What's Coming for Pediatric Atopic Dermatitis

Children with atopic dermatitis will soon have more options for treatment, as clinical trials show promising results.

With the development of new therapies, patients with atopic dermatitis (AD) will receive more effective treatment in the future, according to a recent study.

AD is most often seen in children, leading to itchy, inflammatory skin. In many cases, childhood AD is linked with parental eczema, and is also the most common skin disease, with 10% to 20% of children in developed countries afflicted.

About half of children with AD experience negative impacts on their quality of life. It often leads to sleep deprivation and weakening of physical and mental functions. Relationships with family members are also affected from the physical and mental effects of AD and the time that treatment consumes.

Currently, AD is treated through proper skincare, the use of topical medicines, and the elimination of aggravating factors. Treatment must be constant in order to avoid regressive symptoms, as AD is a recurring condition. In moderate-to-severe cases of AD, patients can develop asthma or hay fever. These severe cases will cause large areas to itch and even develop a rash. Because of this, severe cases of AD require constant monitoring.

Phototherapy is effective in treating AD but is barricaded to many due to cost and accessibility. Newer treatments have been developed to target specific pathways, such as dupilumab (Dupixent; Sanofi and Regeneron), the first biological medicine developed for moderate-to-severe AD. While dupilumab is effective in many cases, some children will respond negatively to the treatment. Other factors such as skin infections and hypersensitive reactions can cause symptoms to persist in some patients.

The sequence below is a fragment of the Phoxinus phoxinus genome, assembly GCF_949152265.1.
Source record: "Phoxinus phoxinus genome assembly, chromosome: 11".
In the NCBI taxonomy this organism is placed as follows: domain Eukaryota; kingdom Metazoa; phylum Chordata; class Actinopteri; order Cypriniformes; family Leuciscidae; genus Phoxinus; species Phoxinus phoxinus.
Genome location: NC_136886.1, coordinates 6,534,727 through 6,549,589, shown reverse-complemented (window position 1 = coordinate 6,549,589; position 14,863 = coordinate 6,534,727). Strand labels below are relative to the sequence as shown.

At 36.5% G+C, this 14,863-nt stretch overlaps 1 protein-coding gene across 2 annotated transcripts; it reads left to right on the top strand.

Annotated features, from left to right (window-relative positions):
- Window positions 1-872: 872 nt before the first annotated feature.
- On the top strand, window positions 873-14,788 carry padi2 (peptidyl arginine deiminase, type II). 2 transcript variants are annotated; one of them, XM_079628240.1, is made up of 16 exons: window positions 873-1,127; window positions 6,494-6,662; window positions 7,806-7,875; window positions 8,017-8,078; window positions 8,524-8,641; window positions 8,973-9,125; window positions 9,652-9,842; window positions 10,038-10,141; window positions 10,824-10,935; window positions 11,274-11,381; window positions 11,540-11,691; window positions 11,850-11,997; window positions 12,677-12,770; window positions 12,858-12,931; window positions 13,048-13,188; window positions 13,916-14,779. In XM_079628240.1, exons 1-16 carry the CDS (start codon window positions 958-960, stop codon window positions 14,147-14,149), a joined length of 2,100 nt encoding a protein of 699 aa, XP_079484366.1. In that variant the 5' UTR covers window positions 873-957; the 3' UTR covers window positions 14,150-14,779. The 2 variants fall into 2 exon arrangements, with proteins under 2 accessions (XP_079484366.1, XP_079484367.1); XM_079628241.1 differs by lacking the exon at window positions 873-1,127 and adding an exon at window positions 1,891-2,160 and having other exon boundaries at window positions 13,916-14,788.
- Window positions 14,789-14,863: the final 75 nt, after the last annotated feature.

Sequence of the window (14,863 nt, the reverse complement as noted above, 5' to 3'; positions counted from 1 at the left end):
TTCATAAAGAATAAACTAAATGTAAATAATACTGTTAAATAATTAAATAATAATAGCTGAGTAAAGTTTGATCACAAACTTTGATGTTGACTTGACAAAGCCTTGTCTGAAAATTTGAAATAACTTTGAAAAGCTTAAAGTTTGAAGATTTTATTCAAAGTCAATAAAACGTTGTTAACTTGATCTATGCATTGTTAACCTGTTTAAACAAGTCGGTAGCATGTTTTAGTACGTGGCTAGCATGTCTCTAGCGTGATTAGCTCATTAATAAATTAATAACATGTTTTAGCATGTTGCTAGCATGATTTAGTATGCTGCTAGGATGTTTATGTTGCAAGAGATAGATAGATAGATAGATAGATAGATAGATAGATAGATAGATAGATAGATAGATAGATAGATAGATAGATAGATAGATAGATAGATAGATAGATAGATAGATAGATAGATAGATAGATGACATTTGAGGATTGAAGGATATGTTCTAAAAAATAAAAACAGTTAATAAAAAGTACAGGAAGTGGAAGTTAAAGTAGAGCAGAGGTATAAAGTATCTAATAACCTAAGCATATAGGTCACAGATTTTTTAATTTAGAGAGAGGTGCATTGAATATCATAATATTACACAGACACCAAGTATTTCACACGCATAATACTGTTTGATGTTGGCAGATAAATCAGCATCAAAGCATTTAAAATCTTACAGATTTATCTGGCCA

Recent advances have been made in treatment for pediatric AD. Ruxolitinib has been FDA approved for patients aged 12 years and above, making it the first medicine tested in adolescents aged 12 to 17 years. It can be used for AD patients with mild-to-moderate cases who are not using other medications.

For moderate-to-severe cases of AD, adults or children aged 12 years and above can take abrocitinib (Cibinqo; Pfizer), an oral inhibitor which has passed multiple phase 3 studies in children aged 12 years and above. Another inhibitor, delgocitinib (Leo Pharma), is currently being studied in pediatric patients aged 12 to 17 years and in adults. A phase 2 study on the usedelgocitinib in children aged 2 to 17 years has been completed, but the results have not yet been published.

Further medications are being developed for pediatric patients aged under 12 years. Upadacitinib (Rinvoq; AbbVie) is currently approved for moderate-to-severe cases of AD and adults and is now being considered for children aged 2 to 17 years. The antibody omalizumab (Xolair; Novartis) was also tested for pediatric use in a trial for children aged 4 to 18 years.

Phase 3 trials for treatments of AD have been progressing, with many showing significant results. This should lead to more options and a greater efficacy in treating AD.

This article originally appeared on Contemporary Pediatrics.

Reference

PiyuParth, N. Recent insights into the management of treatment-resistant pediatric atopic dermatitis. International Journal of Women’s Dermatology. 2022;8(2). doi:10.1097/JW9.0000000000000023